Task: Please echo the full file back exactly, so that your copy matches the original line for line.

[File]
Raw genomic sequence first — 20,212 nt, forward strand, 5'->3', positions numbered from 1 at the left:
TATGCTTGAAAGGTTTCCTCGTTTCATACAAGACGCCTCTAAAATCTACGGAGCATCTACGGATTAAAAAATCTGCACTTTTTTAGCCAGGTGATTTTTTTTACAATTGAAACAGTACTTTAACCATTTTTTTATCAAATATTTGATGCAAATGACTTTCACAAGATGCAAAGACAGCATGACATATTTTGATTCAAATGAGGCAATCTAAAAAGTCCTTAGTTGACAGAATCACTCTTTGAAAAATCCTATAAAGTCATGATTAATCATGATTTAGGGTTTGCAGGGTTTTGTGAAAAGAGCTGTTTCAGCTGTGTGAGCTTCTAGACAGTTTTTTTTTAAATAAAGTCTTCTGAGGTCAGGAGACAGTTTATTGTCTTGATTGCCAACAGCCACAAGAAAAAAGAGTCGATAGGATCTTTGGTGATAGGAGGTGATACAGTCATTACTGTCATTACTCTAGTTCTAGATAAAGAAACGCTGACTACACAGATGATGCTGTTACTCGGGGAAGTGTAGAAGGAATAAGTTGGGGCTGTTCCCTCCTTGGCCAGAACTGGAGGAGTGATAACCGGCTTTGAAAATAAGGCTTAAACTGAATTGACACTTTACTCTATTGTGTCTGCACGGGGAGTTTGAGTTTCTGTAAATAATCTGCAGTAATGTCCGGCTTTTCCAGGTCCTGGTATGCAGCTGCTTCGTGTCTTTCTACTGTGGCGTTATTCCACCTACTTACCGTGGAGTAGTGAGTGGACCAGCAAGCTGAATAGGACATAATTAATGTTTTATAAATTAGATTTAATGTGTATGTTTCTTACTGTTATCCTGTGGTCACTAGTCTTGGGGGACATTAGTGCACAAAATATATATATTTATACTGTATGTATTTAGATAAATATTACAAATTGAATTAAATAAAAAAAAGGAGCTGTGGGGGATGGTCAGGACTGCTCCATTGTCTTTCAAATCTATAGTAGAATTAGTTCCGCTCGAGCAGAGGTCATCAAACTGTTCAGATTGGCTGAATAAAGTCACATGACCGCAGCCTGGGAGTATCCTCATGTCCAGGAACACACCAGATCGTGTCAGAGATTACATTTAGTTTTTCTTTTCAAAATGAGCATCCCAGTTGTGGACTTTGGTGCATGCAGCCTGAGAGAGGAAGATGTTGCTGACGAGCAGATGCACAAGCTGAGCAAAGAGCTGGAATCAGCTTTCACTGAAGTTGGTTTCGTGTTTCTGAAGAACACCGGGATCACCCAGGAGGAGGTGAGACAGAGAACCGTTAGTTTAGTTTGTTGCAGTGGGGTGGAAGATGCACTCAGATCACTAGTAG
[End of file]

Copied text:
Raw genomic sequence first — 20,212 nt, forward strand, 5'->3', positions numbered from 1 at the left:
TATGCTTGAAAGGTTTCCTCGTTTCATACAAGACGCCTCTAAAATCTACGGAGCATCTACGGATTAAAAAATCTGCACTTTTTTAGCCAGGTGATTTTTTTTACAATTGAAACAGTACTTTAACCATTTTTTTATCAAATATTTGATGCAAATGACTTTCACAAGATGCAAAGACAGCATGACATATTTTGATTCAAATGAGGCAATCTAAAAAGTCCTTAGTTGACAGAATCACTCTTTGAAAAATCCTATAAAGTCATGATTAATCATGATTTAGGGTTTGCAGGGTTTTGTGAAAAGAGCTGTTTCAGCTGTGTGAGCTTCTAGACAGTTTTTTTTTAAATAAAGTCTTCTGAGGTCAGGAGACAGTTTATTGTCTTGATTGCCAACAGCCACAAGAAAAAAGAGTCGATAGGATCTTTGGTGATAGGAGGTGATACAGTCATTACTGTCATTACTCTAGTTCTAGATAAAGAAACGCTGACTACACAGATGATGCTGTTACTCGGGGAAGTGTAGAAGGAATAAGTTGGGGCTGTTCCCTCCTTGGCCAGAACTGGAGGAGTGATAACCGGCTTTGAAAATAAGGCTTAAACTGAATTGACACTTTACTCTATTGTGTCTGCACGGGGAGTTTGAGTTTCTGTAAATAATCTGCAGTAATGTCCGGCTTTTCCAGGTCCTGGTATGCAGCTGCTTCGTGTCTTTCTACTGTGGCGTTATTCCACCTACTTACCGTGGAGTAGTGAGTGGACCAGCAAGCTGAATAGGACATAATTAATGTTTTATAAATTAGATTTAATGTGTATGTTTCTTACTGTTATCCTGTGGTCACTAGTCTTGGGGGACATTAGTGCACAAAATATATATATTTATACTGTATGTATTTAGATAAATATTACAAATTGAATTAAATAAAAAAAAGGAGCTGTGGGGGATGGTCAGGACTGCTCCATTGTCTTTCAAATCTATAGTAGAATTAGTTCCGCTCGAGCAGAGGTCATCAAACTGTTCAGATTGGCTGAATAAAGTCACATGACCGCAGCCTGGGAGTATCCTCATGTCCAGGAACACACCAGATCGTGTCAGAGATTACATTTAGTTTTTCTTTTCAAAATGAGCATCCCAGTTGTGGACTTTGGTGCATGCAGCCTGAGAGAGGAAGATGTTGCTGACGAGCAGATGCACAAGCTGAGCAAAGAGCTGGAATCAGCTTTCACTGAAGTTGGTTTCGTGTTTCTGAAGAACACCGGGATCACCCAGGAGGAGGTGAGACAGAGAACCGTTAGTTTAGTTTGTTGCAGTGGGGTGGAAGATGCACTCAGATCACTAGTAG